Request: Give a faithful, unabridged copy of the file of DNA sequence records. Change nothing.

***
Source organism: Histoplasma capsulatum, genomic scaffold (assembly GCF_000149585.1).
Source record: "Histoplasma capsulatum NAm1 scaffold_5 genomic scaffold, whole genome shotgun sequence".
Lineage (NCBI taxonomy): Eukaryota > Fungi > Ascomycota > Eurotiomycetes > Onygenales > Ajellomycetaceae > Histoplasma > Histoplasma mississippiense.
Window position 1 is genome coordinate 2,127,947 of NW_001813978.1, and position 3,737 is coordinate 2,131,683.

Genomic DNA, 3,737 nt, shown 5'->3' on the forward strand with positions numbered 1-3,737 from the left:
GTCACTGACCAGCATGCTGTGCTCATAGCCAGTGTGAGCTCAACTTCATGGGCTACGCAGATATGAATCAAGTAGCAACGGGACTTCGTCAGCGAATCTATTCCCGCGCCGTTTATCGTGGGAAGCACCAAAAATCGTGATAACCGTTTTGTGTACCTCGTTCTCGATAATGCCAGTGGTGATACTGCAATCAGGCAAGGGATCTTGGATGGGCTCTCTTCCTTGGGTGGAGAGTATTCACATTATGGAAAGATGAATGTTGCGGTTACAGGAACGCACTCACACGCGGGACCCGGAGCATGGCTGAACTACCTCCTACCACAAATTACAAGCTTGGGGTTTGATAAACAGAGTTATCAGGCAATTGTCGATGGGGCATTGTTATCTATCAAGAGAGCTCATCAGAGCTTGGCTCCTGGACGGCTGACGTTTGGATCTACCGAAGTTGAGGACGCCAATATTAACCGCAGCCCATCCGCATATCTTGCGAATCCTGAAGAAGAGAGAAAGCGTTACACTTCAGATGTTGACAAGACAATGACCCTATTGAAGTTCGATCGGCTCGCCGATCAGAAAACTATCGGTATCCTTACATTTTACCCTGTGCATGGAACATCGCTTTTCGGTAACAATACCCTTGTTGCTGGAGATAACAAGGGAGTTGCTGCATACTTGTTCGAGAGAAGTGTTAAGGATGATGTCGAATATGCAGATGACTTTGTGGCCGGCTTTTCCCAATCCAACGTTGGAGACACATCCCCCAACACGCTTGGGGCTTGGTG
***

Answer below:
Source organism: Histoplasma capsulatum, genomic scaffold (assembly GCF_000149585.1).
Source record: "Histoplasma capsulatum NAm1 scaffold_5 genomic scaffold, whole genome shotgun sequence".
Lineage (NCBI taxonomy): Eukaryota > Fungi > Ascomycota > Eurotiomycetes > Onygenales > Ajellomycetaceae > Histoplasma > Histoplasma mississippiense.
Window position 1 is genome coordinate 2,127,947 of NW_001813978.1, and position 3,737 is coordinate 2,131,683.

Genomic DNA, 3,737 nt, shown 5'->3' on the forward strand with positions numbered 1-3,737 from the left:
GTCACTGACCAGCATGCTGTGCTCATAGCCAGTGTGAGCTCAACTTCATGGGCTACGCAGATATGAATCAAGTAGCAACGGGACTTCGTCAGCGAATCTATTCCCGCGCCGTTTATCGTGGGAAGCACCAAAAATCGTGATAACCGTTTTGTGTACCTCGTTCTCGATAATGCCAGTGGTGATACTGCAATCAGGCAAGGGATCTTGGATGGGCTCTCTTCCTTGGGTGGAGAGTATTCACATTATGGAAAGATGAATGTTGCGGTTACAGGAACGCACTCACACGCGGGACCCGGAGCATGGCTGAACTACCTCCTACCACAAATTACAAGCTTGGGGTTTGATAAACAGAGTTATCAGGCAATTGTCGATGGGGCATTGTTATCTATCAAGAGAGCTCATCAGAGCTTGGCTCCTGGACGGCTGACGTTTGGATCTACCGAAGTTGAGGACGCCAATATTAACCGCAGCCCATCCGCATATCTTGCGAATCCTGAAGAAGAGAGAAAGCGTTACACTTCAGATGTTGACAAGACAATGACCCTATTGAAGTTCGATCGGCTCGCCGATCAGAAAACTATCGGTATCCTTACATTTTACCCTGTGCATGGAACATCGCTTTTCGGTAACAATACCCTTGTTGCTGGAGATAACAAGGGAGTTGCTGCATACTTGTTCGAGAGAAGTGTTAAGGATGATGTCGAATATGCAGATGACTTTGTGGCCGGCTTTTCCCAATCCAACGTTGGAGACACATCCCCCAACACGCTTGGGGCTTGGTG